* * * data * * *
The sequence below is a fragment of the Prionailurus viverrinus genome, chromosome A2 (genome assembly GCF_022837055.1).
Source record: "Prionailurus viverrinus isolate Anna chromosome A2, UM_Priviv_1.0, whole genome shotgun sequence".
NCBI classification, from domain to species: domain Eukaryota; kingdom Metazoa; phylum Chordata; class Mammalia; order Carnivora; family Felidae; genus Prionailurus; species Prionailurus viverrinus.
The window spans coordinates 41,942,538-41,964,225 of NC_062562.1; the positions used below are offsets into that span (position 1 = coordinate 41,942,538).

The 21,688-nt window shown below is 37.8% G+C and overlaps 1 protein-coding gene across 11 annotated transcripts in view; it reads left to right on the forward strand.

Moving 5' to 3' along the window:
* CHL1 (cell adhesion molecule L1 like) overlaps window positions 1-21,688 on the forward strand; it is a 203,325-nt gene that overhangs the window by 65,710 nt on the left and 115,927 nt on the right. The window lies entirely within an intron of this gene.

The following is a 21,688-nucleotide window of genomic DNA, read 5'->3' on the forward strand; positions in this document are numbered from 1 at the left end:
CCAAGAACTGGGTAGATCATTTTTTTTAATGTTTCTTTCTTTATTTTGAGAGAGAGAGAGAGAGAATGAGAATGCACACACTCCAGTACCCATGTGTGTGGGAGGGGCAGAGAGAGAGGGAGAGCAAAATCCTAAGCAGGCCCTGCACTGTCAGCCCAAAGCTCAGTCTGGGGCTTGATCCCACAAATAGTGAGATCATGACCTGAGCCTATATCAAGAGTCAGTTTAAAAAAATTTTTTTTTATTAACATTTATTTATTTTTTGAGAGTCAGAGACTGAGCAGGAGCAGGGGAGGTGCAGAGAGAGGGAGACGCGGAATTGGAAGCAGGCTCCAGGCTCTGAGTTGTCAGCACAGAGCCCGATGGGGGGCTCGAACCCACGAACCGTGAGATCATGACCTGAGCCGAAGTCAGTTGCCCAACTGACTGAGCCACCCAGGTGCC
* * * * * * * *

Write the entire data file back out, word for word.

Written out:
The sequence below is a fragment of the Prionailurus viverrinus genome, chromosome A2 (genome assembly GCF_022837055.1).
Source record: "Prionailurus viverrinus isolate Anna chromosome A2, UM_Priviv_1.0, whole genome shotgun sequence".
NCBI classification, from domain to species: domain Eukaryota; kingdom Metazoa; phylum Chordata; class Mammalia; order Carnivora; family Felidae; genus Prionailurus; species Prionailurus viverrinus.
The window spans coordinates 41,942,538-41,964,225 of NC_062562.1; the positions used below are offsets into that span (position 1 = coordinate 41,942,538).

The 21,688-nt window shown below is 37.8% G+C and overlaps 1 protein-coding gene across 11 annotated transcripts in view; it reads left to right on the forward strand.

Moving 5' to 3' along the window:
* CHL1 (cell adhesion molecule L1 like) overlaps window positions 1-21,688 on the forward strand; it is a 203,325-nt gene that overhangs the window by 65,710 nt on the left and 115,927 nt on the right. The window lies entirely within an intron of this gene.

The following is a 21,688-nucleotide window of genomic DNA, read 5'->3' on the forward strand; positions in this document are numbered from 1 at the left end:
CCAAGAACTGGGTAGATCATTTTTTTTAATGTTTCTTTCTTTATTTTGAGAGAGAGAGAGAGAGAATGAGAATGCACACACTCCAGTACCCATGTGTGTGGGAGGGGCAGAGAGAGAGGGAGAGCAAAATCCTAAGCAGGCCCTGCACTGTCAGCCCAAAGCTCAGTCTGGGGCTTGATCCCACAAATAGTGAGATCATGACCTGAGCCTATATCAAGAGTCAGTTTAAAAAAATTTTTTTTTATTAACATTTATTTATTTTTTGAGAGTCAGAGACTGAGCAGGAGCAGGGGAGGTGCAGAGAGAGGGAGACGCGGAATTGGAAGCAGGCTCCAGGCTCTGAGTTGTCAGCACAGAGCCCGATGGGGGGCTCGAACCCACGAACCGTGAGATCATGACCTGAGCCGAAGTCAGTTGCCCAACTGACTGAGCCACCCAGGTGCC